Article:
Rotating Machines (48 hours + 16 lab hours):

Learners will be introduced to electric motors, electric motor safety, reversing a DC series motor, DC shunt and compound motors, motor speed and torque, motor performance, split-phase AC motors, capacitor-start motor characteristics, permanent-capacitor and two-capacitor motors and three-phase AC induction motors.

Mechanical Drives (48 hours + 24 lab hours):

Mechanical Drives 1 introduces mechanical systems and develops fundamental knowledge of mechanical systems and practices. This course covers basic safety, installation, key fasteners, power transmission systems, v-belt drives, chain drives, spur gear drives, and multiple shaft drives. Topics covered include learning how to select, install, adjust, troubleshoot, and repair a range of mechanical systems which are commonly found in both automated and manual machines used in every industry around the world.

Intermediate Hydraulics (40 hours + 16 lab hours):

Intermediate Hydraulics builds on basic hydraulic skills teaching hydraulic components and system applications. Learners Will learn industry-relevant skills related to new topics including operation, installation, performance analysis, and design. These topics include accumulator sizing, system design, circuit applications, component operation/installation, pilot-operated directional control valves (DCVs), 2-stage directional control valves, cam-operated directional control valves (DCVs), DCV spool center types and applications, cylinder types and mountings, pressure-compensated flow control valves, pilot-operated check valves, direct-operated relief valves, non-compensated flow control valves, rapid traverse slow feed circuits, cylinder sequencing, remote pressure control, pump unloading circuits, and p-port check valves.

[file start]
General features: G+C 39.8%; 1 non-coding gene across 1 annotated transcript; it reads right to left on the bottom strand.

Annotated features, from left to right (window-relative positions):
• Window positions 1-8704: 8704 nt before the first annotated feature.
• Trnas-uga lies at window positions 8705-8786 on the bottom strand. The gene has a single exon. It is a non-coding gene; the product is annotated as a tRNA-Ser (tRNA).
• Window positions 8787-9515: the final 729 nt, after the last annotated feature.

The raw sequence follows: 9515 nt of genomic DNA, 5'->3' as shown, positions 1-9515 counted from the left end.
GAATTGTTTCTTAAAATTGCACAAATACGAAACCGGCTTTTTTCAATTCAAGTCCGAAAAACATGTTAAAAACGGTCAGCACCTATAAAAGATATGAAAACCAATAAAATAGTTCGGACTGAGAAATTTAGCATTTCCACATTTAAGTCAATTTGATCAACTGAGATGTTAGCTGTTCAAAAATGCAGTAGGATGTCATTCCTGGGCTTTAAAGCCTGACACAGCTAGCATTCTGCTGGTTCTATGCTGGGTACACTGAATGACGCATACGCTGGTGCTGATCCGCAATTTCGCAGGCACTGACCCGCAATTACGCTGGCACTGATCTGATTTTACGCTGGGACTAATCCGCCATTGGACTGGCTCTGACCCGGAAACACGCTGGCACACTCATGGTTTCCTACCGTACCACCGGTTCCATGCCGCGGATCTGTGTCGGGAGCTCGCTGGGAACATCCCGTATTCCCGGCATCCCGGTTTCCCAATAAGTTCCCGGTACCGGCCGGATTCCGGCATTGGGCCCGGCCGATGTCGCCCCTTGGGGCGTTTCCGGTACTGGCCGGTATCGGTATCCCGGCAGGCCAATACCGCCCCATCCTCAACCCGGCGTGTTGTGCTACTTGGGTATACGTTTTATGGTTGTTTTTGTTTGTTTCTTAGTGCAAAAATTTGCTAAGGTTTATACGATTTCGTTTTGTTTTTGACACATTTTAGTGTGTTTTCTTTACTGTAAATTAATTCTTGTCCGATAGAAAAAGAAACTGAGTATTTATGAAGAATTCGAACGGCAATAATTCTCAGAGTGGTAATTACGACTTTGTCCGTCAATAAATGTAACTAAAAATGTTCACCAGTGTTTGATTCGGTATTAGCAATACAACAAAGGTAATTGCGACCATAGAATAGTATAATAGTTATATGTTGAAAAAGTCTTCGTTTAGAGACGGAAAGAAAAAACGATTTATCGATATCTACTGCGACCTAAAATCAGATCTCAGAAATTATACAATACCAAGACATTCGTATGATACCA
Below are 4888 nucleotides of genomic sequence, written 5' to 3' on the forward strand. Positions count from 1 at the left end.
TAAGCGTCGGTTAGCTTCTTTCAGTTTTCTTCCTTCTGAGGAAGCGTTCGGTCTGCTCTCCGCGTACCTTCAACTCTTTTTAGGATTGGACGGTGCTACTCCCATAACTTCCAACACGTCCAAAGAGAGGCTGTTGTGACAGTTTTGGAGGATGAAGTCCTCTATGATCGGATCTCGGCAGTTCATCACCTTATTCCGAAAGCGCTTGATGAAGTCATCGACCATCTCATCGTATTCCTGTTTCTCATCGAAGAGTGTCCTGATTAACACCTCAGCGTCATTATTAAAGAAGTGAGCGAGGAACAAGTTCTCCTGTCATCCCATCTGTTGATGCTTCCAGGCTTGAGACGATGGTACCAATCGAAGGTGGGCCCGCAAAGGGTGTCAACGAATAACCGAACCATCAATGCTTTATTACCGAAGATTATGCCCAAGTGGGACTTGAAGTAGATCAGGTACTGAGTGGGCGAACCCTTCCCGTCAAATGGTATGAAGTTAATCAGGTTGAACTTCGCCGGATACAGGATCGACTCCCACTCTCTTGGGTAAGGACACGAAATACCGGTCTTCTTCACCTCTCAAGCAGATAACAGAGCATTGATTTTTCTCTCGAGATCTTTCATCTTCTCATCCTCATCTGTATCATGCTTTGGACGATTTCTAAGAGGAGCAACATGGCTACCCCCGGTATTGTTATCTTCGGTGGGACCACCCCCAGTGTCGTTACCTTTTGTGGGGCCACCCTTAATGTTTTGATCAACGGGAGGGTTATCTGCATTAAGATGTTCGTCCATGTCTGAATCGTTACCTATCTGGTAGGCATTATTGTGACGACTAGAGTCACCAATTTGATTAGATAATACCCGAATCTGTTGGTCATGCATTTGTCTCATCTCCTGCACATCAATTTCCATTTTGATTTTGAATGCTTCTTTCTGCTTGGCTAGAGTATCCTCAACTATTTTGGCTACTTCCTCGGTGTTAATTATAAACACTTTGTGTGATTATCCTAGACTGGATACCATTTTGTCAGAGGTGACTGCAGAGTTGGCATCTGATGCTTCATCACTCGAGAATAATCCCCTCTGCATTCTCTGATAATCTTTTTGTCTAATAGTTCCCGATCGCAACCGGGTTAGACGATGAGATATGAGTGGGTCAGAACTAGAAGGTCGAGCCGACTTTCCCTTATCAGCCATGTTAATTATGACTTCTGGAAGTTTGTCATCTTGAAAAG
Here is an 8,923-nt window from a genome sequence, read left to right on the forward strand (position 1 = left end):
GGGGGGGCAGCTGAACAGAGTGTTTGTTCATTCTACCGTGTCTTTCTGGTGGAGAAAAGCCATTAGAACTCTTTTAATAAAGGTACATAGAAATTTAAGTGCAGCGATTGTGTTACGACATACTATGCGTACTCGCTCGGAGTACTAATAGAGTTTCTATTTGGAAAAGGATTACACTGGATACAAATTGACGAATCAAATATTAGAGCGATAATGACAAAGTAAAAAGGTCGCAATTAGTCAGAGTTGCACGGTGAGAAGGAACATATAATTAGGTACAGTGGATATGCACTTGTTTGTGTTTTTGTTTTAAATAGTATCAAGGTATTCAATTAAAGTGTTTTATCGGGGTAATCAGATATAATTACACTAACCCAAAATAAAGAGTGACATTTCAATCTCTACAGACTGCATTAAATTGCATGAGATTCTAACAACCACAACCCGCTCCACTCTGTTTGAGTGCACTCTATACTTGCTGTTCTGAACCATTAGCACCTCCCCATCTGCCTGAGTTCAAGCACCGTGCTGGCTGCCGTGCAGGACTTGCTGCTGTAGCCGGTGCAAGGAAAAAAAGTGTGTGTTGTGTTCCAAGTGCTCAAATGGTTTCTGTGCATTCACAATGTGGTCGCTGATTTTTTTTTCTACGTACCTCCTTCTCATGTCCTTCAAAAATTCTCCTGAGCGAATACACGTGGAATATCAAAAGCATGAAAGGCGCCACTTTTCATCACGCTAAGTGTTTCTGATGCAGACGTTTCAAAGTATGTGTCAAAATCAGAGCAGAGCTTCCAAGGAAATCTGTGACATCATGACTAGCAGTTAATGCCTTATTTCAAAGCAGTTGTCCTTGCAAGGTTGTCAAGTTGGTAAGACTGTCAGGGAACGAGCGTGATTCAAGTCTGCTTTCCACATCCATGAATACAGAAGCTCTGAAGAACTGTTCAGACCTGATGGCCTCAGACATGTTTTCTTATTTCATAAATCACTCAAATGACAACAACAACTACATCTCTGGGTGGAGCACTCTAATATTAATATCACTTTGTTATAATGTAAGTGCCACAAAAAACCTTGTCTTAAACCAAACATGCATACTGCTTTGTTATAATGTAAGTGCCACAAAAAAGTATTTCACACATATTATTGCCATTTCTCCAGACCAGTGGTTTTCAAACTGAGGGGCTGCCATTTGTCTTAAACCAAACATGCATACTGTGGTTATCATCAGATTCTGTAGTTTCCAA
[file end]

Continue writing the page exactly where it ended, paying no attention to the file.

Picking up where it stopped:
Electric Motor Control 1 (40 hours + 24 lab hours):

Electric Motor Control teaches electric relay control of AC electric motors found in industrial, commercial, and residential applications. Learners gain understanding of the operation, installation, design, and troubleshooting of AC electric motor control circuits for many common applications. Students develop skills in interpreting schematics, system design, motor start/stop circuits, motor sequence control, reversing motor control, and motor jogging. Safety is emphasized throughout, highlighting motor safety, lockout/tag out and safety interlocks.

Electric Motor Control 2 (40 hours + 24 lab hours):